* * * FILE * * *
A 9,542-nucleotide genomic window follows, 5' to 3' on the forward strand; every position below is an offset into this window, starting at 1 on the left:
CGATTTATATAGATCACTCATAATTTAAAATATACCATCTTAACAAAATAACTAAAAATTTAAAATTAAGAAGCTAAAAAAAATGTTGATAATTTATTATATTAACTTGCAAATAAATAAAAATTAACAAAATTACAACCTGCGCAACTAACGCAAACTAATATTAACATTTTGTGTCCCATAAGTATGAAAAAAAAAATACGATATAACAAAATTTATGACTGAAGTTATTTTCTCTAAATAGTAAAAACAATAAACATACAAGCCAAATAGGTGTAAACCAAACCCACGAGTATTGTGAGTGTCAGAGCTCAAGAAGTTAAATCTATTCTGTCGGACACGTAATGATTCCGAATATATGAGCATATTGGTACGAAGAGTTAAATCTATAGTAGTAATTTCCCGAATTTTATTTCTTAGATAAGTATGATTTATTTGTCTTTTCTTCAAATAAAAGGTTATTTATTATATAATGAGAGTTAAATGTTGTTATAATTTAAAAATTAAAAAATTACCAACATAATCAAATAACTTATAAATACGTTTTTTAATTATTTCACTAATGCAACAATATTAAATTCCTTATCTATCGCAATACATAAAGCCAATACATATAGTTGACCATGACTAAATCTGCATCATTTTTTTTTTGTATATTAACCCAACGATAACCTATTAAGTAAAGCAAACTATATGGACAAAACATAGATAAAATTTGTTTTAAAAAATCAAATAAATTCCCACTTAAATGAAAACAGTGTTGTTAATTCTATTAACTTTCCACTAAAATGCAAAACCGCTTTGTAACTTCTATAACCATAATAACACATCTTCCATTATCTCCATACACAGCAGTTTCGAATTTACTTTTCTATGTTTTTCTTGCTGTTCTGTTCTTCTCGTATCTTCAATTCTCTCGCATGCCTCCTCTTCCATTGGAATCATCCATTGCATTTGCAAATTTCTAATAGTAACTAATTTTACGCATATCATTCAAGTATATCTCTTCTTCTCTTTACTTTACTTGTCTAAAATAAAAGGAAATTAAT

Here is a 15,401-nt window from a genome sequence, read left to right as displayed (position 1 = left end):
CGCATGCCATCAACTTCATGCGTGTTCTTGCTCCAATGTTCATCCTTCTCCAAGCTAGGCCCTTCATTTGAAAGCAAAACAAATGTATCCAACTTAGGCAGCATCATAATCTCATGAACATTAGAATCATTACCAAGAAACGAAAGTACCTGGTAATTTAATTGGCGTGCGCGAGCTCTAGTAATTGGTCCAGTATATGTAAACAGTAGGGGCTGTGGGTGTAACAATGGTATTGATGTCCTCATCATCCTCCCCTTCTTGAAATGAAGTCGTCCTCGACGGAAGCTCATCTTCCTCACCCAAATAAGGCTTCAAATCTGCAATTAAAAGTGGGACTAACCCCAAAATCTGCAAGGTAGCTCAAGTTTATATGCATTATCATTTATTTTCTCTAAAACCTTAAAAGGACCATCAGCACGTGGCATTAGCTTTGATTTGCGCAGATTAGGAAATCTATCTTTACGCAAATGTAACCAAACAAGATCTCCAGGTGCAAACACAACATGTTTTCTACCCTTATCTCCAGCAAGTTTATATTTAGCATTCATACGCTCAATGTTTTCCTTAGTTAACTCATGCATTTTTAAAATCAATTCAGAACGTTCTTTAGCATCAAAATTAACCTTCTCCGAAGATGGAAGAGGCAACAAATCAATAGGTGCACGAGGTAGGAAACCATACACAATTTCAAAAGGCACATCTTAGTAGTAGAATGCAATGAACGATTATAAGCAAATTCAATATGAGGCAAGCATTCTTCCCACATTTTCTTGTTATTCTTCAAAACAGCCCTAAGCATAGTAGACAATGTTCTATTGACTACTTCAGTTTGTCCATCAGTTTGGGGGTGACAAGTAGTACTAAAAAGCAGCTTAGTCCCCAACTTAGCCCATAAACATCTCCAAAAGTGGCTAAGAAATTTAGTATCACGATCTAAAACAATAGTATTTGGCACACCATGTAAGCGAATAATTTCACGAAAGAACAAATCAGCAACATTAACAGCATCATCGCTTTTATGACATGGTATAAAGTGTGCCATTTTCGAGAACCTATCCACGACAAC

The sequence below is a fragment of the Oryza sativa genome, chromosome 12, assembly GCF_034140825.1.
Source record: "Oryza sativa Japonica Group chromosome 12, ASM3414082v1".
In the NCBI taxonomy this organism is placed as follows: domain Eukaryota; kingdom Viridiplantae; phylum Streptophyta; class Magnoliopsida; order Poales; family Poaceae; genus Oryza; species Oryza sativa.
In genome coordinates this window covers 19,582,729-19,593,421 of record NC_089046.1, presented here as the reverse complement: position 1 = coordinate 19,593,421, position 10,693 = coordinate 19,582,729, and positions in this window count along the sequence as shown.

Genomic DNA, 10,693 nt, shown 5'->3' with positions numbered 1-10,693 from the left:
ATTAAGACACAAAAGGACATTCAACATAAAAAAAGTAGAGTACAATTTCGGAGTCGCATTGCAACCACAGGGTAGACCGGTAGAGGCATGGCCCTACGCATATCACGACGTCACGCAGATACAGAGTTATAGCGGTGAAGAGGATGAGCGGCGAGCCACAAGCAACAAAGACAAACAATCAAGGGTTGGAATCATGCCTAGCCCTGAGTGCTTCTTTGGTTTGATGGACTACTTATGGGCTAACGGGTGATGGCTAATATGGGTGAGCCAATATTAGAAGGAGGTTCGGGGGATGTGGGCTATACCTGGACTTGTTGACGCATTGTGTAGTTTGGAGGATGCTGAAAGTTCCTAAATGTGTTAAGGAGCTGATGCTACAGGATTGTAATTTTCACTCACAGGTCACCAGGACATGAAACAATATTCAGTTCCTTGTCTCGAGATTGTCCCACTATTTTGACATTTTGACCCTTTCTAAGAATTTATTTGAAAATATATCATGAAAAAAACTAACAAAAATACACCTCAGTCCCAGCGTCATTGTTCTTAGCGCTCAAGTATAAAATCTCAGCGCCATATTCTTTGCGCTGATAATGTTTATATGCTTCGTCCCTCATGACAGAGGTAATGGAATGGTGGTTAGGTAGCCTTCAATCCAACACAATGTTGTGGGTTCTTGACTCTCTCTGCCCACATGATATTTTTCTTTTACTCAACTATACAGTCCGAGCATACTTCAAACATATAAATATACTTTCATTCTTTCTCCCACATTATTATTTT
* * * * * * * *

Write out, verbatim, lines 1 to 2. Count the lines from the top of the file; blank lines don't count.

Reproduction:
A 9,542-nucleotide genomic window follows, 5' to 3' on the forward strand; every position below is an offset into this window, starting at 1 on the left:
CGATTTATATAGATCACTCATAATTTAAAATATACCATCTTAACAAAATAACTAAAAATTTAAAATTAAGAAGCTAAAAAAAATGTTGATAATTTATTATATTAACTTGCAAATAAATAAAAATTAACAAAATTACAACCTGCGCAACTAACGCAAACTAATATTAACATTTTGTGTCCCATAAGTATGAAAAAAAAAATACGATATAACAAAATTTATGACTGAAGTTATTTTCTCTAAATAGTAAAAACAATAAACATACAAGCCAAATAGGTGTAAACCAAACCCACGAGTATTGTGAGTGTCAGAGCTCAAGAAGTTAAATCTATTCTGTCGGACACGTAATGATTCCGAATATATGAGCATATTGGTACGAAGAGTTAAATCTATAGTAGTAATTTCCCGAATTTTATTTCTTAGATAAGTATGATTTATTTGTCTTTTCTTCAAATAAAAGGTTATTTATTATATAATGAGAGTTAAATGTTGTTATAATTTAAAAATTAAAAAATTACCAACATAATCAAATAACTTATAAATACGTTTTTTAATTATTTCACTAATGCAACAATATTAAATTCCTTATCTATCGCAATACATAAAGCCAATACATATAGTTGACCATGACTAAATCTGCATCATTTTTTTTTTGTATATTAACCCAACGATAACCTATTAAGTAAAGCAAACTATATGGACAAAACATAGATAAAATTTGTTTTAAAAAATCAAATAAATTCCCACTTAAATGAAAACAGTGTTGTTAATTCTATTAACTTTCCACTAAAATGCAAAACCGCTTTGTAACTTCTATAACCATAATAACACATCTTCCATTATCTCCATACACAGCAGTTTCGAATTTACTTTTCTATGTTTTTCTTGCTGTTCTGTTCTTCTCGTATCTTCAATTCTCTCGCATGCCTCCTCTTCCATTGGAATCATCCATTGCATTTGCAAATTTCTAATAGTAACTAATTTTACGCATATCATTCAAGTATATCTCTTCTTCTCTTTACTTTACTTGTCTAAAATAAAAGGAAATTAAT